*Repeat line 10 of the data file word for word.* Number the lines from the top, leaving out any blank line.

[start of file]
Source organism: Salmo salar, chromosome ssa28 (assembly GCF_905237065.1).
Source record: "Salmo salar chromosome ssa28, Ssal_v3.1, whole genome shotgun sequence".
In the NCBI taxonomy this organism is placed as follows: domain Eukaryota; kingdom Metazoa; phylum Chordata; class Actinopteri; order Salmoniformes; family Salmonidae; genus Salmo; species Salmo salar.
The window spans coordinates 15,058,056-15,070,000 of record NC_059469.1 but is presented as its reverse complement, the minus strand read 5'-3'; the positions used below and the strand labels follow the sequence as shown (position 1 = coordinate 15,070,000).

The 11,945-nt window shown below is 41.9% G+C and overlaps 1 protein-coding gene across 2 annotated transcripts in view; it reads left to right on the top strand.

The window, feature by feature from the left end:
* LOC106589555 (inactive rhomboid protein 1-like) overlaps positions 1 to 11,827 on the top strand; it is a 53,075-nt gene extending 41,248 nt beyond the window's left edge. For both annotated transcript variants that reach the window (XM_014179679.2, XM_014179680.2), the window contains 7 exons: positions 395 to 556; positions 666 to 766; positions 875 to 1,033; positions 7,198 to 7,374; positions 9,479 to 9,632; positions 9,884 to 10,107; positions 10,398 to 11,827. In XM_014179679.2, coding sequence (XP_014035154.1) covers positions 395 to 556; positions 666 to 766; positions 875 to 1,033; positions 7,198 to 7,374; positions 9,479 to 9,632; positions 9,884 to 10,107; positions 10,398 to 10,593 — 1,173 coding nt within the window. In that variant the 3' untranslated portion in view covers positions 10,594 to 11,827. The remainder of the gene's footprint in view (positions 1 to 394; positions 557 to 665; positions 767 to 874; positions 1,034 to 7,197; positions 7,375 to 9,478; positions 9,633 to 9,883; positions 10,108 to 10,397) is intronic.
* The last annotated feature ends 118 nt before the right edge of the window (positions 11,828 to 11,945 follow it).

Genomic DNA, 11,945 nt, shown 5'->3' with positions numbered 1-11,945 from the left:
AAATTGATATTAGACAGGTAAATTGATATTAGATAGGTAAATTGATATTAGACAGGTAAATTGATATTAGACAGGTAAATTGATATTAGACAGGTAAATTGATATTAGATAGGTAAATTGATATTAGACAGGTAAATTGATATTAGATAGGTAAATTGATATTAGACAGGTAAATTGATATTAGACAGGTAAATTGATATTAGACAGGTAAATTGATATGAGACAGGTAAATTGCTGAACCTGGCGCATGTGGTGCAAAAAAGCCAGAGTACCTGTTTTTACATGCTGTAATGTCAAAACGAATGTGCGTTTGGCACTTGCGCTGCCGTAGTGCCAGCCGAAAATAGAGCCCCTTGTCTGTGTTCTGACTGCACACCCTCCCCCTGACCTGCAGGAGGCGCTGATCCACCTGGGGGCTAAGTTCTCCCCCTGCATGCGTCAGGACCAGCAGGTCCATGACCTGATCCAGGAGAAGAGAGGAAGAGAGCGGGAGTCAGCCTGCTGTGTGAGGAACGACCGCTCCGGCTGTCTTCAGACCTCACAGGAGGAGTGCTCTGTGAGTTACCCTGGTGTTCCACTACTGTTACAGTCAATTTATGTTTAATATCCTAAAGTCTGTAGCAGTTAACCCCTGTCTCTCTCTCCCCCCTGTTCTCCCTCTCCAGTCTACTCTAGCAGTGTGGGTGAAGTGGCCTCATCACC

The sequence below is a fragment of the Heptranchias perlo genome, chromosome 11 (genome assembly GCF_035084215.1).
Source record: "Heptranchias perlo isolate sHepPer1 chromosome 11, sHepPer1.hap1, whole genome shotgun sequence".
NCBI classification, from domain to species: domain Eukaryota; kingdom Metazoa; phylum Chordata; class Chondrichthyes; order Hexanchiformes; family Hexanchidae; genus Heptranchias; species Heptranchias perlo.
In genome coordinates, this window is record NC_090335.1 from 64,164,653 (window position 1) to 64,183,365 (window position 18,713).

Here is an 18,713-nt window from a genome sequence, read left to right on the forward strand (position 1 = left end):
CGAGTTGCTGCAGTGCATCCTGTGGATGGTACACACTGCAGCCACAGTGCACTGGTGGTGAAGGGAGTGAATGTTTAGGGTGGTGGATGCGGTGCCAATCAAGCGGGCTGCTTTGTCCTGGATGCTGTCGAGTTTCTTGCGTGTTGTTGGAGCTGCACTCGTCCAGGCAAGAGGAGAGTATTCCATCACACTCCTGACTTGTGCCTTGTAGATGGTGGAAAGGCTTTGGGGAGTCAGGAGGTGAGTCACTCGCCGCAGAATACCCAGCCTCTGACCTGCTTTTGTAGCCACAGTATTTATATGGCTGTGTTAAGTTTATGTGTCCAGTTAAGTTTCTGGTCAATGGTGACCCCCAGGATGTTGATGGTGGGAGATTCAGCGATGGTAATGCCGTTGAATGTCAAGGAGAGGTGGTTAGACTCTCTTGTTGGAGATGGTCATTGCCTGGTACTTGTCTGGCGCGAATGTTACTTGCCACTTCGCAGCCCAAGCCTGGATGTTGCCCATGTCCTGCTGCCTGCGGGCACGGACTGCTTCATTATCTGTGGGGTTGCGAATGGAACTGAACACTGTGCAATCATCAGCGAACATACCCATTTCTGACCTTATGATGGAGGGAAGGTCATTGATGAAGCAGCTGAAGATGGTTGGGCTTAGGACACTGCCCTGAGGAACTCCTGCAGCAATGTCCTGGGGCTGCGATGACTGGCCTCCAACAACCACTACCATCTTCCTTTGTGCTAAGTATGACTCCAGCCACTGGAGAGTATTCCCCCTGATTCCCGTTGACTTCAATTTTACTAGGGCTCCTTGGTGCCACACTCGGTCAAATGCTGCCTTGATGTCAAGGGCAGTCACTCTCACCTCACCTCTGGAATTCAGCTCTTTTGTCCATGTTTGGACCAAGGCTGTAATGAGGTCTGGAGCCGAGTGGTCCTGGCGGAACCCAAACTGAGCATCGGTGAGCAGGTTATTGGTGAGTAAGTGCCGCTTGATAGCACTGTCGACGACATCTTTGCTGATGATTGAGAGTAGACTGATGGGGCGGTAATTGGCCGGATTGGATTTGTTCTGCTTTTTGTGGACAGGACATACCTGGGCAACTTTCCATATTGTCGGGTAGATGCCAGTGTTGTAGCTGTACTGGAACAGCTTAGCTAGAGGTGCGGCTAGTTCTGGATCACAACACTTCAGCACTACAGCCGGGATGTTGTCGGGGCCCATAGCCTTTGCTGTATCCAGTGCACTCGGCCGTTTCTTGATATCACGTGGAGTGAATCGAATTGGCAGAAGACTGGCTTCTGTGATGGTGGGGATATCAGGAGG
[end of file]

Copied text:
AAATTGATATTAGACAGGTAAATTGATATTAGATAGGTAAATTGATATTAGACAGGTAAATTGATATTAGACAGGTAAATTGATATTAGACAGGTAAATTGATATTAGATAGGTAAATTGATATTAGACAGGTAAATTGATATTAGATAGGTAAATTGATATTAGACAGGTAAATTGATATTAGACAGGTAAATTGATATTAGACAGGTAAATTGATATGAGACAGGTAAATTGCTGAACCTGGCGCATGTGGTGCAAAAAAGCCAGAGTACCTGTTTTTACATGCTGTAATGTCAAAACGAATGTGCGTTTGGCACTTGCGCTGCCGTAGTGCCAGCCGAAAATAGAGCCCCTTGTCTGTGTTCTGACTGCACACCCTCCCCCTGACCTGCAGGAGGCGCTGATCCACCTGGGGGCTAAGTTCTCCCCCTGCATGCGTCAGGACCAGCAGGTCCATGACCTGATCCAGGAGAAGAGAGGAAGAGAGCGGGAGTCAGCCTGCTGTGTGAGGAACGACCGCTCCGGCTGTCTTCAGACCTCACAGGAGGAGTGCTCTGTGAGTTACCCTGGTGTTCCACTACTGTTACAGTCAATTTATGTTTAATATCCTAAAGTCTGTAGCAGTTAACCCCTGTCTCTCTCTCCCCCCTGTTCTCCCTCTCCAGTCTACTCTAGCAGTGTGGGTGAAGTGGCCTCATCACC